Cong-DMK seat-sharing talks run into trouble
The DMK and Congress are holding frantic discussions on sharing of seats for TN polls.
Chennai: With Tamil Nadu set to elect a new Assembly, the ruling DMK and its ally Congress were holding frantic discussions on Saturday on sharing of Assembly seats that have run into trouble.
Finance Minister Pranab Mukharjee admitted that the Congress-DMK talks had run into rouble but claimed the issue will be resolved.
"We have problems but problems will be solved," Mukherjee told reporters in New Delhi.
"In our political relationship, we have sometimes some problems. We have the capacity to create problems and at the same time solve them and it will be solved," he said.
The Congress reportedly wants to contest 63 of the 234 seats in Tamil Nadu, which goes to the polls on April 13. The state`s ruling DMK is reluctant to concede this many seats.
DMK leader and Chief Minister M Karunanidhi, Deputy Chief Minister MK Stalin today visited the DMK headquarters to discuss with senior colleagues how to meet the Congress demand for 63 of the 234 seats to contest.
Political sources said most discussions between the two parties were now being held over telephone.
According to a Congress source, the party was prepared to "slightly scale down" its demand.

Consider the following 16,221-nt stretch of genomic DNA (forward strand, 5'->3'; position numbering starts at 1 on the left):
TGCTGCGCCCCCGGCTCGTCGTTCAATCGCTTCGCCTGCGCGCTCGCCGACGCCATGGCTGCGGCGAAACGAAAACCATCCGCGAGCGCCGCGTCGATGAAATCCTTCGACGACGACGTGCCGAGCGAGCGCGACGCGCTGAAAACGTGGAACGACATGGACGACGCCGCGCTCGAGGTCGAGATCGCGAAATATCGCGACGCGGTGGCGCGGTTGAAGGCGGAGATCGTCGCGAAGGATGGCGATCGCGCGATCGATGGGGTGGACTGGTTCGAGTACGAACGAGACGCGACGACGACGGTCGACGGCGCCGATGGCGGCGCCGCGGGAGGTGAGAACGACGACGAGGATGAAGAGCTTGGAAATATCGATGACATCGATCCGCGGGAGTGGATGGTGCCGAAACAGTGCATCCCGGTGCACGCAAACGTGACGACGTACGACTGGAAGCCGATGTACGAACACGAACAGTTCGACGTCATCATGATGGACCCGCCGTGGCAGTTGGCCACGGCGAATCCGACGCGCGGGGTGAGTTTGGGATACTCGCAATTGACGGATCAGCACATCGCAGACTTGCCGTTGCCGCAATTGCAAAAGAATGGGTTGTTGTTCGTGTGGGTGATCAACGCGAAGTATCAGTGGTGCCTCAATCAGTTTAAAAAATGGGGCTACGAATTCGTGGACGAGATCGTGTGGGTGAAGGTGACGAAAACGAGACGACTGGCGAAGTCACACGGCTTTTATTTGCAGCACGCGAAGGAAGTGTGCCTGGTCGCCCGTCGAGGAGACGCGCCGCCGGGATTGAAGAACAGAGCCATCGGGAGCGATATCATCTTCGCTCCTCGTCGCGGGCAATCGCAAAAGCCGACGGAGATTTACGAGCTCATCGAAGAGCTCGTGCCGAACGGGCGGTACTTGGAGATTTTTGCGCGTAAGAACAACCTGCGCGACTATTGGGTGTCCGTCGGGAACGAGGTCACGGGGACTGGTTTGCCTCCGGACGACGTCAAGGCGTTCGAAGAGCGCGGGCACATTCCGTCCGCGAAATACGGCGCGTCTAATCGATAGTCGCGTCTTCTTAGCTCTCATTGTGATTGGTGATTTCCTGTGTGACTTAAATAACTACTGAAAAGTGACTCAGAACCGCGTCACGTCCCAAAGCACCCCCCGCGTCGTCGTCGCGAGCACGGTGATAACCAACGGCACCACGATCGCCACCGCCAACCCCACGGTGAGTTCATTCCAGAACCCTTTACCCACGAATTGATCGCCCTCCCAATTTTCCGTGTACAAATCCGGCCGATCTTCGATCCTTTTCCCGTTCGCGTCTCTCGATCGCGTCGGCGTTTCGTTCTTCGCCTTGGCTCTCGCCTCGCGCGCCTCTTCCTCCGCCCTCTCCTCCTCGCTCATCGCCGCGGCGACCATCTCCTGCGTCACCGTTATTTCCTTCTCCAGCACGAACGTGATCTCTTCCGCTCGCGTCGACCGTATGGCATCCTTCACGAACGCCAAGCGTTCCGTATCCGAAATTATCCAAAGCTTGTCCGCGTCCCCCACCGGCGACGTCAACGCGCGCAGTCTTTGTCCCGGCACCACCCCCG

"The situation has been changing for the past two days. It is difficult to predict the course of talks," the Congress leader said.
DMK leader and former Central minister TR Baalu admitted that talks were on with the Congress on seat sharing.
Karunanidhi issued a statement past midnight Friday that the party would decide on Saturday whether or not to ally with the Congress. The DMK called the Congress demand "unjustified".
"Is it practical for the Congress to demand 63 seats and expect them to be given? The issue will be discussed (Saturday) and appropriate decision will be taken," Karunanidhi said.
Smaller parties are already speaking out against the Congress.
According to a leader of PMK, a DMK ally, the absence of the Congress from the alliance would not be a major handicap.
"The DMK-PMK-VCK combine is a strong force and can win the elections," the leader said not wishing to be identified by name.
Karunanidhi said that in 2006, the DMK contested 132 seats, Congress 48, PMK 31, the Communist Party of India-Marxist (CPI-M) 13 and the Communist Party of India (CPI) 10 seats.
He said that with the Communist parties parting ways, their 23 seats had to be distributed to allies like the VCK, KMK and others.
He said the Congress was told that after allotting seats to other parties, the remaining would be shared between the Congress and the DMK.
This calculation, he said, would leave the Congress with 51 seats. However, since the Congress wanted more seats, he increased the number of seats to first 53, then 55, again 58 and finally 60.
This was conveyed to Congress general secretary Ghulam Nabi Azad, who is the party in charge of Tamil Nadu.
The Congress is reportedly upset over the DMK`s generous allocation of seats to other mostly smaller parties.
On Wednesday night, immediately after Azad left, the DMK allocated seven seats to the KMK.
The DMK has signed electoral pacts with five parties involving 52 seats - KMK (7), MMK (1), VCK (10), PMK (31) and the Indian Union Muslim League (3 seats).
After giving away 60 seats to the Congress, the DMK would be left with just 122 for itself. If it concedes 63, it will be left with 117, which is just two over the halfway mark in the 234-member House.